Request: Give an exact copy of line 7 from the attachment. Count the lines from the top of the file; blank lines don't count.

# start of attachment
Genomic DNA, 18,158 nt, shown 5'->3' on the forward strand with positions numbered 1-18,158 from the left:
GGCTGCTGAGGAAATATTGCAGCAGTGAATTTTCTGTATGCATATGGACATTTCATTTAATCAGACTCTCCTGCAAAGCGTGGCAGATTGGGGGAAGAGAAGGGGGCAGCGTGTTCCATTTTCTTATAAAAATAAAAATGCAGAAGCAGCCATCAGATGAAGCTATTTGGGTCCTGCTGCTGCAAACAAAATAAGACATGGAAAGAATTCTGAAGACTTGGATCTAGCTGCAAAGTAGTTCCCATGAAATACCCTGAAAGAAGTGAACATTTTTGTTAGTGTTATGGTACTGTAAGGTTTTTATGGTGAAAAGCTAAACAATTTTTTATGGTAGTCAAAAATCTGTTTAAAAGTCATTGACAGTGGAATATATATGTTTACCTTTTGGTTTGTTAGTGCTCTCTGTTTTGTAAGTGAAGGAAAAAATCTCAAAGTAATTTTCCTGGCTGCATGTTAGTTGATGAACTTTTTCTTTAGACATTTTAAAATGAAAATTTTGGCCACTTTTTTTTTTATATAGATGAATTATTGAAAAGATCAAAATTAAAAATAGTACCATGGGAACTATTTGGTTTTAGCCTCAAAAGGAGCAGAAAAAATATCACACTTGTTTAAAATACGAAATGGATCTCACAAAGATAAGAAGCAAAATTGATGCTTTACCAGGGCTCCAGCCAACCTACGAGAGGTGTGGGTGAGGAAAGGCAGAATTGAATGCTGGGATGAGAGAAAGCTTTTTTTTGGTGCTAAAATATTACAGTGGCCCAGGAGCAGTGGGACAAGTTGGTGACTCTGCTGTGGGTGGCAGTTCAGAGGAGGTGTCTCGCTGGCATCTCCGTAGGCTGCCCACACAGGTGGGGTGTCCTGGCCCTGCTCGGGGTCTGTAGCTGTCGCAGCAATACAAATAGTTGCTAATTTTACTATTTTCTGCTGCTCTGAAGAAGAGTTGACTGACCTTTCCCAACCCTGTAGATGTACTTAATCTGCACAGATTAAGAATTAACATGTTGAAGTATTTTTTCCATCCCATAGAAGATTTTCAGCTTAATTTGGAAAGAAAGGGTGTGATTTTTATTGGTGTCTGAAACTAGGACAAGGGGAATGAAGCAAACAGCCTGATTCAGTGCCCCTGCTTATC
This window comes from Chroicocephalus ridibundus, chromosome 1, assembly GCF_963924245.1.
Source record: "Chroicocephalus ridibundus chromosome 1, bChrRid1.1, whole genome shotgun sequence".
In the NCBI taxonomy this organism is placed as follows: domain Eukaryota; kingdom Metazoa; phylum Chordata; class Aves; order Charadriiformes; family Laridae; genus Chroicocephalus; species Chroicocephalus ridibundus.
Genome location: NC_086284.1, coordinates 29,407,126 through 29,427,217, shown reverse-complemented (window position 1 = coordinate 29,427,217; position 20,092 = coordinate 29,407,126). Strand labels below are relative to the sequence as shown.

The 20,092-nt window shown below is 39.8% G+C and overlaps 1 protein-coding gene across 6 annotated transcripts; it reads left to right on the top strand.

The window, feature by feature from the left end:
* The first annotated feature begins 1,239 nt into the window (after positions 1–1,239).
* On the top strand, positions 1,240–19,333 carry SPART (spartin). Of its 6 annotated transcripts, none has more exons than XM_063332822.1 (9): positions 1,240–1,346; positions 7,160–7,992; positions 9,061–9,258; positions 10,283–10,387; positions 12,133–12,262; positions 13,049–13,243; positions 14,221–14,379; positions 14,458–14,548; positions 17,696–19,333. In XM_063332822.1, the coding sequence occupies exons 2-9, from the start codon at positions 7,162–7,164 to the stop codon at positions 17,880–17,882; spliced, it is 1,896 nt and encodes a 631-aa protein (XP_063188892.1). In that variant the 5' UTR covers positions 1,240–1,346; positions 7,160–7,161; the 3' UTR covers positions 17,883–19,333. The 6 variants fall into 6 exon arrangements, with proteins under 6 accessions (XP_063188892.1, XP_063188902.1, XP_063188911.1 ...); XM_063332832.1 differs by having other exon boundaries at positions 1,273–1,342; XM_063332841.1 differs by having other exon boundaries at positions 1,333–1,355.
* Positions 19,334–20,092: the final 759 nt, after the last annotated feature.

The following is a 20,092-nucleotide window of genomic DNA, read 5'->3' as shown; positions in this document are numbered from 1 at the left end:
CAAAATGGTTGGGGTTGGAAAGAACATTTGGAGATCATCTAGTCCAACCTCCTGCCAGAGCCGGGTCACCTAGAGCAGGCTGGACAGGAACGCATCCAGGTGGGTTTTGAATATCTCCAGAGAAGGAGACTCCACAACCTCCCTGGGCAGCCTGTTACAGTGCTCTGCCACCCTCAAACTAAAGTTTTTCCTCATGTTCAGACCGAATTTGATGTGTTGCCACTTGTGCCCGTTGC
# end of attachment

The 20,092-nt window shown below is 39.8% G+C and overlaps 1 protein-coding gene across 6 annotated transcripts; it reads left to right on the top strand.